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There is another possibility - Neither the B52 nor the B1 has had information on it restricted to the degree that the B2 has.

It may well be that the B2's actual payload is quite a bit higher than has been publicly acknowledged. A great deal about that aircraft is still considered highly classified.

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    $\begingroup$ We know (or can reasonably estimate) the size of its bomb bay, though. Unless it's hiding another super-duper top-secret one elsewhere in the airframe, decent conclusions can be made on its capacity versus something like the B-52. $\endgroup$ – ceejayoz Jun 26 '17 at 19:25
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    $\begingroup$ You can do a Google image search for "b2 bomb bay" (example result) and get a pretty good idea of its dimensions, and accordingly, a decent estimate of its capacity. It's also quite clear that it doesn't have external hardpoints like the B-52. Top speed (and diving depth) is much easier to keep secret - you don't peel out of a harbor at 45 knots where everyone can see you. $\endgroup$ – ceejayoz Jun 27 '17 at 15:39
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    $\begingroup$ Look, if you want to take that approach, M-16s could have top-secret killer lasers and C-17s might have a top speed of Mach 20. Or we could just keep the conversation in the realm of what's likely. There is minimal benefit to lying about the payload capacity of the B-2 - modern wars aren't won on raw payload tonnage in this era. $\endgroup$ – ceejayoz Jun 27 '17 at 17:54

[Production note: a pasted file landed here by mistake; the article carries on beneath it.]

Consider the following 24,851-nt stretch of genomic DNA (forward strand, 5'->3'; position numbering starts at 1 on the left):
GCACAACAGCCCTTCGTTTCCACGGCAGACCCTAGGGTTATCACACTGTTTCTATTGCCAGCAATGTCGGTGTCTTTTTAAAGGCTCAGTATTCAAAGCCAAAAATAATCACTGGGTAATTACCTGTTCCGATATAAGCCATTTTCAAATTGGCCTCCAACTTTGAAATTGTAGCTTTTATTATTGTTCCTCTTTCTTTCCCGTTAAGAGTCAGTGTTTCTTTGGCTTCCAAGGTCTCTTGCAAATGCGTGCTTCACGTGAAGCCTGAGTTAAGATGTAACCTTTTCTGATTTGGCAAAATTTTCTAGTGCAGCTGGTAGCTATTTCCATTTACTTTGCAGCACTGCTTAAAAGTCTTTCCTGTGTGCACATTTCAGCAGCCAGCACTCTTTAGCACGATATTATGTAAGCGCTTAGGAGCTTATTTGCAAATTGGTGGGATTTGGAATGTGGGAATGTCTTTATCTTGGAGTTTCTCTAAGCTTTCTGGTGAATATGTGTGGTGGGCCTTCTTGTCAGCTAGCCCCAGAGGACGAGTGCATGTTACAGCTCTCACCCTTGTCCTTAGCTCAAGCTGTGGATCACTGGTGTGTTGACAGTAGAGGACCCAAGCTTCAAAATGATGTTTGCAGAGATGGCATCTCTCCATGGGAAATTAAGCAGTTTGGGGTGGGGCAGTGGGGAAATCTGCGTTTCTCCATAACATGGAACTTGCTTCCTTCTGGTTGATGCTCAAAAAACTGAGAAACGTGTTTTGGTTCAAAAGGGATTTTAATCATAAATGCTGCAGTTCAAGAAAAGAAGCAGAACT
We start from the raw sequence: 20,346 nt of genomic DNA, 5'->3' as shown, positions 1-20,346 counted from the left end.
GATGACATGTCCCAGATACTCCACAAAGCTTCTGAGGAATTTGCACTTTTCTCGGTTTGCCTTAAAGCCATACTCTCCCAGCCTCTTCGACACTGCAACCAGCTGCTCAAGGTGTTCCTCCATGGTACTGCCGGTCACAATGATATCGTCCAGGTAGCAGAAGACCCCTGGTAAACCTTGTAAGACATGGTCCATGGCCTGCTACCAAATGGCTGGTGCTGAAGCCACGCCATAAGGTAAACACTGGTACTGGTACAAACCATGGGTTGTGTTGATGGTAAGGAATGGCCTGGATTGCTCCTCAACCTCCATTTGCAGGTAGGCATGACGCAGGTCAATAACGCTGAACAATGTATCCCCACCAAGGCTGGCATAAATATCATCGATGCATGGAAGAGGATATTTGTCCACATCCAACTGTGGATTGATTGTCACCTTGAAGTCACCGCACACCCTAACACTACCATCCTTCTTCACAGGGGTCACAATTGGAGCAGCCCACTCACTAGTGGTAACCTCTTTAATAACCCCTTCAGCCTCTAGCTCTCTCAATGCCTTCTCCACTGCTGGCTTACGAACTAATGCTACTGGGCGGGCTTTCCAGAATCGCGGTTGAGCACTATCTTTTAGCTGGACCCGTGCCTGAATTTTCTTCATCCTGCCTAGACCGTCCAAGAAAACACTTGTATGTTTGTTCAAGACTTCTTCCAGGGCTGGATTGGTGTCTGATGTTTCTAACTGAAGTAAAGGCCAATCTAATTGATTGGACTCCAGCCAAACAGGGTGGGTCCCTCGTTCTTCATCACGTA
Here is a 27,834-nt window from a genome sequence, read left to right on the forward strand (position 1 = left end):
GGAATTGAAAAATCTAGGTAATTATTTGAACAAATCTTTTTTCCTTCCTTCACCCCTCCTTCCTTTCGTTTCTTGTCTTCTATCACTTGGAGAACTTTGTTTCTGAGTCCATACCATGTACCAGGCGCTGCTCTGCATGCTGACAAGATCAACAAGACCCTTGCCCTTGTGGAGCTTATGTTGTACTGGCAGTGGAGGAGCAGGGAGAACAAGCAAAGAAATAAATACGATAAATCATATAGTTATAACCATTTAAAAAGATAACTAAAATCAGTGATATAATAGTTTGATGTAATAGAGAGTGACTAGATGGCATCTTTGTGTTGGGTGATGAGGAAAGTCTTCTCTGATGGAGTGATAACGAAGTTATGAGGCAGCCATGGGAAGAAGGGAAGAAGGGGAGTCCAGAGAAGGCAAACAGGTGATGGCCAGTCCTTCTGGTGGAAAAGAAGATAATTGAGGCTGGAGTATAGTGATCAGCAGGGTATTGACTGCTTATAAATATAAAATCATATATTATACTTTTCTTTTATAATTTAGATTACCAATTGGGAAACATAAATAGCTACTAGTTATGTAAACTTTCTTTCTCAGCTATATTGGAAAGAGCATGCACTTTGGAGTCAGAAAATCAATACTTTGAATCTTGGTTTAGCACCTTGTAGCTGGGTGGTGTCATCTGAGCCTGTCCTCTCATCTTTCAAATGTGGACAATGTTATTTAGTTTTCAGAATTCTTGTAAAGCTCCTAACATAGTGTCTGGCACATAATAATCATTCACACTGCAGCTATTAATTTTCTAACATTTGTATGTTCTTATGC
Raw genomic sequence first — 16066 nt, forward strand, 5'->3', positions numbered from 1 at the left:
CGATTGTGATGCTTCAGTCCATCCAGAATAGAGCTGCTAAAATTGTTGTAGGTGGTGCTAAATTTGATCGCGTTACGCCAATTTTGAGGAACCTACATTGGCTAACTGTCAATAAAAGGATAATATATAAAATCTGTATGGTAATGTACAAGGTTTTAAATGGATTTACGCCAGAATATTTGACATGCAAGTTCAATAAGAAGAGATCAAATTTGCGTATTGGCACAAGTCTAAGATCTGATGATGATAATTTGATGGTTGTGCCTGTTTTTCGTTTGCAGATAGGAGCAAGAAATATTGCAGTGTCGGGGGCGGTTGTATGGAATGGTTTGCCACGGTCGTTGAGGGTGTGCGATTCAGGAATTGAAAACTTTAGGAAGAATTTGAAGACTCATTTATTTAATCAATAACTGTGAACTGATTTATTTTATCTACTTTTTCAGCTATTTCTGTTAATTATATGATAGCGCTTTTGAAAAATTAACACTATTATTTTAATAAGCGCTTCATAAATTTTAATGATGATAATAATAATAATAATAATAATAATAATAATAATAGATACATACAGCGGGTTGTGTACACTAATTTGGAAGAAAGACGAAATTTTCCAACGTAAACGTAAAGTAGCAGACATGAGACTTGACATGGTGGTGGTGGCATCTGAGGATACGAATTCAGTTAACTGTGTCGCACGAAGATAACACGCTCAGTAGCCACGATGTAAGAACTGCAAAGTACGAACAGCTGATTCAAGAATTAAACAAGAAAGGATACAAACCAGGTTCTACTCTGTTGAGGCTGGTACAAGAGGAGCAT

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    $\begingroup$ It is highly unlikely that the B-2 has a secretly larger bomb bay. Simple as that. There's no logic behind your conspiracy theory, and other posters have provided perfectly rational explanations for the difference (lack of external hardpoints being a significant one). I'm done here. $\endgroup$ – ceejayoz Jun 28 '17 at 2:09
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    $\begingroup$ @ceejayoz You seem very dismissive of the possibility that Doctor Who has provided us Time Lord technology. $\endgroup$ – yshavit Jun 28 '17 at 13:34